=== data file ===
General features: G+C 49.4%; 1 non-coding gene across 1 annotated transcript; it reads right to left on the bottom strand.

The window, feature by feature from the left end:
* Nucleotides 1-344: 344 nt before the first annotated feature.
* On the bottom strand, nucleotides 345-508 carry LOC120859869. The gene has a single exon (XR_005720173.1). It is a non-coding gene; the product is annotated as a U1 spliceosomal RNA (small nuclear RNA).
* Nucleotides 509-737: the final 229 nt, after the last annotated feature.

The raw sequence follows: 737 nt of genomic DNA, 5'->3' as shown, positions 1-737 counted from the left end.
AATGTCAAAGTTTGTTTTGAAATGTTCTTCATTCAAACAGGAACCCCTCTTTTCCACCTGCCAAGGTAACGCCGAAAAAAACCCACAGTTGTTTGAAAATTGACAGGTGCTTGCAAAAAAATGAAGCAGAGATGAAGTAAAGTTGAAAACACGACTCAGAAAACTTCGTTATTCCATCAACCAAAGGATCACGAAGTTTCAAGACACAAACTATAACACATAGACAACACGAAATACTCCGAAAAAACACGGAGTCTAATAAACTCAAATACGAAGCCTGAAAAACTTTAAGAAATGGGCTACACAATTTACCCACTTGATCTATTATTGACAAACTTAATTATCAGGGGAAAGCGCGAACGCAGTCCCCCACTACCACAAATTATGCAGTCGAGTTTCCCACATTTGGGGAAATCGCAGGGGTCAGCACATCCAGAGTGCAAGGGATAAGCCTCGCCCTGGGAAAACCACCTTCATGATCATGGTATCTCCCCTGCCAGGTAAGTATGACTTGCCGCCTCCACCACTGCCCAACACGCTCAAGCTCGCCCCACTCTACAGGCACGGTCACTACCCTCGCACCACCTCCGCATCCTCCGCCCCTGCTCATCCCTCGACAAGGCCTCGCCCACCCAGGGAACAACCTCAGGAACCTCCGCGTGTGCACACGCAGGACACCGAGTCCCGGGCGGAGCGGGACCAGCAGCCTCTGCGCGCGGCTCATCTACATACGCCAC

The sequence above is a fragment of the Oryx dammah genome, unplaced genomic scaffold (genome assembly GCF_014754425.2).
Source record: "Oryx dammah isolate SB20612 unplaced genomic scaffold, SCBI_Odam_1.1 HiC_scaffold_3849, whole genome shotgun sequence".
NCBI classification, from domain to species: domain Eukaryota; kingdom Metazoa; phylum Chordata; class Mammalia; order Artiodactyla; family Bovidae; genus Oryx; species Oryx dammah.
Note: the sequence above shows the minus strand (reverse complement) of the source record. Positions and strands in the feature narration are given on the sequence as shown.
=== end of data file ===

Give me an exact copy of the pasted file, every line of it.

General features: G+C 49.4%; 1 non-coding gene across 1 annotated transcript; it reads right to left on the bottom strand.

The window, feature by feature from the left end:
* Nucleotides 1-344: 344 nt before the first annotated feature.
* On the bottom strand, nucleotides 345-508 carry LOC120859869. The gene has a single exon (XR_005720173.1). It is a non-coding gene; the product is annotated as a U1 spliceosomal RNA (small nuclear RNA).
* Nucleotides 509-737: the final 229 nt, after the last annotated feature.

The raw sequence follows: 737 nt of genomic DNA, 5'->3' as shown, positions 1-737 counted from the left end.
AATGTCAAAGTTTGTTTTGAAATGTTCTTCATTCAAACAGGAACCCCTCTTTTCCACCTGCCAAGGTAACGCCGAAAAAAACCCACAGTTGTTTGAAAATTGACAGGTGCTTGCAAAAAAATGAAGCAGAGATGAAGTAAAGTTGAAAACACGACTCAGAAAACTTCGTTATTCCATCAACCAAAGGATCACGAAGTTTCAAGACACAAACTATAACACATAGACAACACGAAATACTCCGAAAAAACACGGAGTCTAATAAACTCAAATACGAAGCCTGAAAAACTTTAAGAAATGGGCTACACAATTTACCCACTTGATCTATTATTGACAAACTTAATTATCAGGGGAAAGCGCGAACGCAGTCCCCCACTACCACAAATTATGCAGTCGAGTTTCCCACATTTGGGGAAATCGCAGGGGTCAGCACATCCAGAGTGCAAGGGATAAGCCTCGCCCTGGGAAAACCACCTTCATGATCATGGTATCTCCCCTGCCAGGTAAGTATGACTTGCCGCCTCCACCACTGCCCAACACGCTCAAGCTCGCCCCACTCTACAGGCACGGTCACTACCCTCGCACCACCTCCGCATCCTCCGCCCCTGCTCATCCCTCGACAAGGCCTCGCCCACCCAGGGAACAACCTCAGGAACCTCCGCGTGTGCACACGCAGGACACCGAGTCCCGGGCGGAGCGGGACCAGCAGCCTCTGCGCGCGGCTCATCTACATACGCCAC

The sequence above is a fragment of the Oryx dammah genome, unplaced genomic scaffold (genome assembly GCF_014754425.2).
Source record: "Oryx dammah isolate SB20612 unplaced genomic scaffold, SCBI_Odam_1.1 HiC_scaffold_3849, whole genome shotgun sequence".
NCBI classification, from domain to species: domain Eukaryota; kingdom Metazoa; phylum Chordata; class Mammalia; order Artiodactyla; family Bovidae; genus Oryx; species Oryx dammah.
Note: the sequence above shows the minus strand (reverse complement) of the source record. Positions and strands in the feature narration are given on the sequence as shown.